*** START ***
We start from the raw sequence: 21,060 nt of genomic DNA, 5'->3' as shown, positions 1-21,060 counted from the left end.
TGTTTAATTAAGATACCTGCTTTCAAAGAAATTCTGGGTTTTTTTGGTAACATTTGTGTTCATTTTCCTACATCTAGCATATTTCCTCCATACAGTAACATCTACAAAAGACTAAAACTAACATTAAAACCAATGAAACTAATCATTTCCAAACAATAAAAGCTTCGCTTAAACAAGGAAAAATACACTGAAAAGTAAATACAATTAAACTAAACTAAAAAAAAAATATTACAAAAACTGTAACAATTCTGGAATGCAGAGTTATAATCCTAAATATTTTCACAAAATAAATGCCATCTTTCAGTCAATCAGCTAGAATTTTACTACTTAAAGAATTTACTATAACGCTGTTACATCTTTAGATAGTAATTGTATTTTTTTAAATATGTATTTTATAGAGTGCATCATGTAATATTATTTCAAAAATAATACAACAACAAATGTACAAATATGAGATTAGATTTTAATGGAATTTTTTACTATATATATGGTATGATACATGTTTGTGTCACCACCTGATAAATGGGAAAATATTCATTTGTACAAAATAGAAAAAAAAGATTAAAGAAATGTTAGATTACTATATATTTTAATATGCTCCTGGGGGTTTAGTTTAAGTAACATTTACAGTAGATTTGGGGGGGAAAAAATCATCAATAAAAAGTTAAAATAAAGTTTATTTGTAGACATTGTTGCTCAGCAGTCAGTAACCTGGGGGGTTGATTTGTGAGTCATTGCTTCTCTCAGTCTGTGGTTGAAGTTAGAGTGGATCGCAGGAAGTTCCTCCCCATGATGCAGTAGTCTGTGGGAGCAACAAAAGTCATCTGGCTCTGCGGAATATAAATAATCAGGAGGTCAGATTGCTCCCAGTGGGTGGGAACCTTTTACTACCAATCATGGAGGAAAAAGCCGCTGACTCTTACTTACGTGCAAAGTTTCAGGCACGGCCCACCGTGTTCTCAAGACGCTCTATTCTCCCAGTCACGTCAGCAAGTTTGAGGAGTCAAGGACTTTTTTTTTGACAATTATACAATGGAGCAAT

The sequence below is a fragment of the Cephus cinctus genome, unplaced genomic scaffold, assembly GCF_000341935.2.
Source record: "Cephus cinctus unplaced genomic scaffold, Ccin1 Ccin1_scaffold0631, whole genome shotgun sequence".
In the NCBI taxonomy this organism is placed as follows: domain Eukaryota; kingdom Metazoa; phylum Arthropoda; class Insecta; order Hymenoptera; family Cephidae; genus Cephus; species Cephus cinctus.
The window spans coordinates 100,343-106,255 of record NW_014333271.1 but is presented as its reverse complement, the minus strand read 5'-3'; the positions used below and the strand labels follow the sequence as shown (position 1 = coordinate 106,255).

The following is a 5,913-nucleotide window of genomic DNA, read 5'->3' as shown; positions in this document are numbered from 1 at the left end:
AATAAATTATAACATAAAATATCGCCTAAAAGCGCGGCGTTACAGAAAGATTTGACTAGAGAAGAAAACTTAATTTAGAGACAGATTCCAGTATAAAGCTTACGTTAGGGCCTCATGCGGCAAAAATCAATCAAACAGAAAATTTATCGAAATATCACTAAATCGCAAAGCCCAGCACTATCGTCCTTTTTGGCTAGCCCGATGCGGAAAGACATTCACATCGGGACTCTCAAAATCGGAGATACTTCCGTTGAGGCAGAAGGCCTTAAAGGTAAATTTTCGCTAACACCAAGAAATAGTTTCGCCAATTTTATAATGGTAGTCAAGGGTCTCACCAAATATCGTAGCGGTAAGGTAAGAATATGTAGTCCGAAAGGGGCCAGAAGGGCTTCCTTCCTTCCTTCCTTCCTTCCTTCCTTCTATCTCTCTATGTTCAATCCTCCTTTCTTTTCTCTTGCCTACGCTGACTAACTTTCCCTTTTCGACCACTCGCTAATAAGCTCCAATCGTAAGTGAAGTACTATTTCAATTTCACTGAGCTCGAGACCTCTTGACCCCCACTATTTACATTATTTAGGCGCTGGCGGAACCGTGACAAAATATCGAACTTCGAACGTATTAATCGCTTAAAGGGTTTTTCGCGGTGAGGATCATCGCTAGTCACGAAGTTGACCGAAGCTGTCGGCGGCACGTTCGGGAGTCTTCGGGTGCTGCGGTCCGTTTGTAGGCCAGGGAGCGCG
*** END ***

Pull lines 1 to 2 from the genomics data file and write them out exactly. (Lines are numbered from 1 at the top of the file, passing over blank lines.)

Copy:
We start from the raw sequence: 21,060 nt of genomic DNA, 5'->3' as shown, positions 1-21,060 counted from the left end.
TGTTTAATTAAGATACCTGCTTTCAAAGAAATTCTGGGTTTTTTTGGTAACATTTGTGTTCATTTTCCTACATCTAGCATATTTCCTCCATACAGTAACATCTACAAAAGACTAAAACTAACATTAAAACCAATGAAACTAATCATTTCCAAACAATAAAAGCTTCGCTTAAACAAGGAAAAATACACTGAAAAGTAAATACAATTAAACTAAACTAAAAAAAAAATATTACAAAAACTGTAACAATTCTGGAATGCAGAGTTATAATCCTAAATATTTTCACAAAATAAATGCCATCTTTCAGTCAATCAGCTAGAATTTTACTACTTAAAGAATTTACTATAACGCTGTTACATCTTTAGATAGTAATTGTATTTTTTTAAATATGTATTTTATAGAGTGCATCATGTAATATTATTTCAAAAATAATACAACAACAAATGTACAAATATGAGATTAGATTTTAATGGAATTTTTTACTATATATATGGTATGATACATGTTTGTGTCACCACCTGATAAATGGGAAAATATTCATTTGTACAAAATAGAAAAAAAAGATTAAAGAAATGTTAGATTACTATATATTTTAATATGCTCCTGGGGGTTTAGTTTAAGTAACATTTACAGTAGATTTGGGGGGGAAAAAATCATCAATAAAAAGTTAAAATAAAGTTTATTTGTAGACATTGTTGCTCAGCAGTCAGTAACCTGGGGGGTTGATTTGTGAGTCATTGCTTCTCTCAGTCTGTGGTTGAAGTTAGAGTGGATCGCAGGAAGTTCCTCCCCATGATGCAGTAGTCTGTGGGAGCAACAAAAGTCATCTGGCTCTGCGGAATATAAATAATCAGGAGGTCAGATTGCTCCCAGTGGGTGGGAACCTTTTACTACCAATCATGGAGGAAAAAGCCGCTGACTCTTACTTACGTGCAAAGTTTCAGGCACGGCCCACCGTGTTCTCAAGACGCTCTATTCTCCCAGTCACGTCAGCAAGTTTGAGGAGTCAAGGACTTTTTTTTTGACAATTATACAATGGAGCAAT